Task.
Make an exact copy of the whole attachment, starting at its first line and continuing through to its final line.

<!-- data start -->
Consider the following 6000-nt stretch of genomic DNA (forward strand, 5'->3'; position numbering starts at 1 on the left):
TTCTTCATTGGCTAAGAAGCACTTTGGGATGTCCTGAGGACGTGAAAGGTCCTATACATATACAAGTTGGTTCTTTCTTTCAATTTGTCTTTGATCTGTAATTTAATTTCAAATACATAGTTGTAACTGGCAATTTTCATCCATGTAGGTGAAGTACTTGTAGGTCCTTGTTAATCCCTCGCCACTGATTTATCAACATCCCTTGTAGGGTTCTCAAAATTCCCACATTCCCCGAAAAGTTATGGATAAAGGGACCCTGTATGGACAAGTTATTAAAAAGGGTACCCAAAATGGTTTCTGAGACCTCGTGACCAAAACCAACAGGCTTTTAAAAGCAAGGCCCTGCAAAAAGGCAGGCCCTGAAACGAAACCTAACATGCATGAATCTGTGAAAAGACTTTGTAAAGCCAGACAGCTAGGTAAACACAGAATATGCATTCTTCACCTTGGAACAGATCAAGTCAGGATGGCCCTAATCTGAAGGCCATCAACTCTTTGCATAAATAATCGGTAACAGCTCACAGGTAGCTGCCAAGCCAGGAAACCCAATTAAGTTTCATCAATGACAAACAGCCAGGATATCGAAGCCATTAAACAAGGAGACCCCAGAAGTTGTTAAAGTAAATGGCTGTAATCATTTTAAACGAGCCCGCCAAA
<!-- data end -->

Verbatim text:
Consider the following 6000-nt stretch of genomic DNA (forward strand, 5'->3'; position numbering starts at 1 on the left):
TTCTTCATTGGCTAAGAAGCACTTTGGGATGTCCTGAGGACGTGAAAGGTCCTATACATATACAAGTTGGTTCTTTCTTTCAATTTGTCTTTGATCTGTAATTTAATTTCAAATACATAGTTGTAACTGGCAATTTTCATCCATGTAGGTGAAGTACTTGTAGGTCCTTGTTAATCCCTCGCCACTGATTTATCAACATCCCTTGTAGGGTTCTCAAAATTCCCACATTCCCCGAAAAGTTATGGATAAAGGGACCCTGTATGGACAAGTTATTAAAAAGGGTACCCAAAATGGTTTCTGAGACCTCGTGACCAAAACCAACAGGCTTTTAAAAGCAAGGCCCTGCAAAAAGGCAGGCCCTGAAACGAAACCTAACATGCATGAATCTGTGAAAAGACTTTGTAAAGCCAGACAGCTAGGTAAACACAGAATATGCATTCTTCACCTTGGAACAGATCAAGTCAGGATGGCCCTAATCTGAAGGCCATCAACTCTTTGCATAAATAATCGGTAACAGCTCACAGGTAGCTGCCAAGCCAGGAAACCCAATTAAGTTTCATCAATGACAAACAGCCAGGATATCGAAGCCATTAAACAAGGAGACCCCAGAAGTTGTTAAAGTAAATGGCTGTAATCATTTTAAACGAGCCCGCCAAA